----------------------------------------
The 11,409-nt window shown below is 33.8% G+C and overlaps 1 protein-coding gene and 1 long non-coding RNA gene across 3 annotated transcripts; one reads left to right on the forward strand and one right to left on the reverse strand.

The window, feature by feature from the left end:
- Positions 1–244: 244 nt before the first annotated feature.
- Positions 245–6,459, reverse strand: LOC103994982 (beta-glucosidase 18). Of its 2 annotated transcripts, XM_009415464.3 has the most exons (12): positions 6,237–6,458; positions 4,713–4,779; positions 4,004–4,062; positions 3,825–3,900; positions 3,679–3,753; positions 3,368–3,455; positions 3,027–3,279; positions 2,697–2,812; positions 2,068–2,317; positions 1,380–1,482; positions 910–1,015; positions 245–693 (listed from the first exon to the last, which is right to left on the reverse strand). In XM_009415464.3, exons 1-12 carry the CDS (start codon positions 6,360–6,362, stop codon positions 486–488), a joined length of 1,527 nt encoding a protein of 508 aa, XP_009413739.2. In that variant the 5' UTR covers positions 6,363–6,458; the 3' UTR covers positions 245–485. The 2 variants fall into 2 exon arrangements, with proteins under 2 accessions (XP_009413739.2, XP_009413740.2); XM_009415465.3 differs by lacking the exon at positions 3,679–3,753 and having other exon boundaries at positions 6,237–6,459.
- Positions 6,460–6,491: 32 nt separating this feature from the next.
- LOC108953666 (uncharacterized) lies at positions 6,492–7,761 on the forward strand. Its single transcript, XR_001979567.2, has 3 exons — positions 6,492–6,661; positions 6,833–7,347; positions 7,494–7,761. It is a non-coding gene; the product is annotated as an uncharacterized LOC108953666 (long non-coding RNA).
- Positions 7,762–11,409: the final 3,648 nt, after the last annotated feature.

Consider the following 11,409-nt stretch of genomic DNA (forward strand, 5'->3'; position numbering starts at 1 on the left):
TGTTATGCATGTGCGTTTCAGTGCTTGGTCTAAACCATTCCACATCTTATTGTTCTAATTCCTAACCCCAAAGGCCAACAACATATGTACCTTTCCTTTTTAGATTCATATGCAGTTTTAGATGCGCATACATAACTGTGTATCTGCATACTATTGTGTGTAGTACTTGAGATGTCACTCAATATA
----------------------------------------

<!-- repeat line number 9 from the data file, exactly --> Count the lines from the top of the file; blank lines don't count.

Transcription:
TGTTATGCATGTGCGTTTCAGTGCTTGGTCTAAACCATTCCACATCTTATTGTTCTAATTCCTAACCCCAAAGGCCAACAACATATGTACCTTTCCTTTTTAGATTCATATGCAGTTTTAGATGCGCATACATAACTGTGTATCTGCATACTATTGTGTGTAGTACTTGAGATGTCACTCAATATA